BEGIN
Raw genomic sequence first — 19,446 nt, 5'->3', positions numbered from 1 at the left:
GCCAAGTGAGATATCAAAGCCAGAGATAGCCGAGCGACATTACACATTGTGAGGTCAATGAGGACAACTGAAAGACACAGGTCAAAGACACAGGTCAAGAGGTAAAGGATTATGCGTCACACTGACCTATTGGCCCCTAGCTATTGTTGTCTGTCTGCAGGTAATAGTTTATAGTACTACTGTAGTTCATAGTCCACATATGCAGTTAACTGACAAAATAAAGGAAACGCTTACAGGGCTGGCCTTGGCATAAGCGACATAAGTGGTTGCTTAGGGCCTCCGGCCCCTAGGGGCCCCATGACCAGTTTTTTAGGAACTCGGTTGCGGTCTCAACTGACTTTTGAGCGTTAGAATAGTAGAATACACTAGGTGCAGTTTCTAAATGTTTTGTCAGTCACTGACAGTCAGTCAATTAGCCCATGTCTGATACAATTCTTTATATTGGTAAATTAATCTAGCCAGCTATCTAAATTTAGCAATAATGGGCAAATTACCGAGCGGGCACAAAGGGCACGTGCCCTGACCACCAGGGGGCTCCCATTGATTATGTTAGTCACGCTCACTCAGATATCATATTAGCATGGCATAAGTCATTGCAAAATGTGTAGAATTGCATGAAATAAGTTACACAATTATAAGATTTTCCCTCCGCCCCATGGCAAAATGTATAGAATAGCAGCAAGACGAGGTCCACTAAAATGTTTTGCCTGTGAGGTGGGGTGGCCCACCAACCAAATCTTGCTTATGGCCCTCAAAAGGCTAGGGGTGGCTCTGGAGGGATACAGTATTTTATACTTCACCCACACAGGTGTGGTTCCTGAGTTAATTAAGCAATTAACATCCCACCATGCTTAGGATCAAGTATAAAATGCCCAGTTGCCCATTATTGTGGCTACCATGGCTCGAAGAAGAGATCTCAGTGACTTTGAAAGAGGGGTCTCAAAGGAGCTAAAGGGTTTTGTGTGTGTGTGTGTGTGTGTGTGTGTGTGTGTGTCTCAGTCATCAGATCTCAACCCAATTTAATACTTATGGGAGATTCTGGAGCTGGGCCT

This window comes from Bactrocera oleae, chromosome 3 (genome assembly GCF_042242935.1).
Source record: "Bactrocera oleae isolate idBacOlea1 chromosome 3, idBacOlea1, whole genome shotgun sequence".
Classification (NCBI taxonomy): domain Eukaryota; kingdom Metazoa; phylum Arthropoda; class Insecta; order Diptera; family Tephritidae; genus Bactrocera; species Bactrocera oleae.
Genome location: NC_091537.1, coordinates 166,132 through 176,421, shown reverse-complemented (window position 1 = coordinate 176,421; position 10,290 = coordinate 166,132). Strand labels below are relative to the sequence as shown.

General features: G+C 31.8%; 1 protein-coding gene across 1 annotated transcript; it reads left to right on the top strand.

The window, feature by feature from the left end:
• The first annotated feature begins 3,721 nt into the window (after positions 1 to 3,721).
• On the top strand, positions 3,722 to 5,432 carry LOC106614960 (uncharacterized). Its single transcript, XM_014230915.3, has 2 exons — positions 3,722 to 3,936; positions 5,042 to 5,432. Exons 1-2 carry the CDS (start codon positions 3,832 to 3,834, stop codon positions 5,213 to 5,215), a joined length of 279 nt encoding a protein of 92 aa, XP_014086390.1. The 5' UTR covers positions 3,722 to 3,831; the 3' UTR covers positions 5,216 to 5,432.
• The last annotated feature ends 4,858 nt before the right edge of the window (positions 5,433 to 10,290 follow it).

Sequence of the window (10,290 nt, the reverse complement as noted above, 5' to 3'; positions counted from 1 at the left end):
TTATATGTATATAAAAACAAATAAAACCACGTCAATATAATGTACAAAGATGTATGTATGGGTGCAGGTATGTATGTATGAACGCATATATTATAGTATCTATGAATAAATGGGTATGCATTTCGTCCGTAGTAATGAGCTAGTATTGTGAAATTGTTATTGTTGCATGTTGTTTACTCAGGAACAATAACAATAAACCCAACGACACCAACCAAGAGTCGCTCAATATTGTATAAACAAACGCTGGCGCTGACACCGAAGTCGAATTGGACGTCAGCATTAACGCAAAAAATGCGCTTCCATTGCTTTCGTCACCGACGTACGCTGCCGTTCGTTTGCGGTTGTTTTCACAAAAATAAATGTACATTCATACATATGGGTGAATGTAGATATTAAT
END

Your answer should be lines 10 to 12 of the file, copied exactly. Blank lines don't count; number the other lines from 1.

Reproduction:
• On the top strand, positions 3,722 to 5,432 carry LOC106614960 (uncharacterized). Its single transcript, XM_014230915.3, has 2 exons — positions 3,722 to 3,936; positions 5,042 to 5,432. Exons 1-2 carry the CDS (start codon positions 3,832 to 3,834, stop codon positions 5,213 to 5,215), a joined length of 279 nt encoding a protein of 92 aa, XP_014086390.1. The 5' UTR covers positions 3,722 to 3,831; the 3' UTR covers positions 5,216 to 5,432.
• The last annotated feature ends 4,858 nt before the right edge of the window (positions 5,433 to 10,290 follow it).

Sequence of the window (10,290 nt, the reverse complement as noted above, 5' to 3'; positions counted from 1 at the left end):